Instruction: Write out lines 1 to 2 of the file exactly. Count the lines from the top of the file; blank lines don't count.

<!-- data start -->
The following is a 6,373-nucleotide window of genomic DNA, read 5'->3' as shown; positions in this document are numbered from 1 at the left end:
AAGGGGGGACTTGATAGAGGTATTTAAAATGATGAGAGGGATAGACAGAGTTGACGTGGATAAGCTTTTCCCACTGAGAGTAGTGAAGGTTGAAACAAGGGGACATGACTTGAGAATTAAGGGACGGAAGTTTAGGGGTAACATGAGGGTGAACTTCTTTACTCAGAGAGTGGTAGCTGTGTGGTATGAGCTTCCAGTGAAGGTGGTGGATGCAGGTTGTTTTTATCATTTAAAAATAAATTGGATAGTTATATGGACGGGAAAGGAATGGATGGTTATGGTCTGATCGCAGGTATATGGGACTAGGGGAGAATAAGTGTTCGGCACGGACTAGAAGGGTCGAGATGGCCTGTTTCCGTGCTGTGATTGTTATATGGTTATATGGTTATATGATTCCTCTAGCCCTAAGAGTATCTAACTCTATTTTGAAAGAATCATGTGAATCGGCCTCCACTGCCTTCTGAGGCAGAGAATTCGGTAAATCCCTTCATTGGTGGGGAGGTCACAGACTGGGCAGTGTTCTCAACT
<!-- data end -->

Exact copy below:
The following is a 6,373-nucleotide window of genomic DNA, read 5'->3' as shown; positions in this document are numbered from 1 at the left end:
AAGGGGGGACTTGATAGAGGTATTTAAAATGATGAGAGGGATAGACAGAGTTGACGTGGATAAGCTTTTCCCACTGAGAGTAGTGAAGGTTGAAACAAGGGGACATGACTTGAGAATTAAGGGACGGAAGTTTAGGGGTAACATGAGGGTGAACTTCTTTACTCAGAGAGTGGTAGCTGTGTGGTATGAGCTTCCAGTGAAGGTGGTGGATGCAGGTTGTTTTTATCATTTAAAAATAAATTGGATAGTTATATGGACGGGAAAGGAATGGATGGTTATGGTCTGATCGCAGGTATATGGGACTAGGGGAGAATAAGTGTTCGGCACGGACTAGAAGGGTCGAGATGGCCTGTTTCCGTGCTGTGATTGTTATATGGTTATATGGTTATATGATTCCTCTAGCCCTAAGAGTATCTAACTCTATTTTGAAAGAATCATGTGAATCGGCCTCCACTGCCTTCTGAGGCAGAGAATTCGGTAAATCCCTTCATTGGTGGGGAGGTCACAGACTGGGCAGTGTTCTCAACT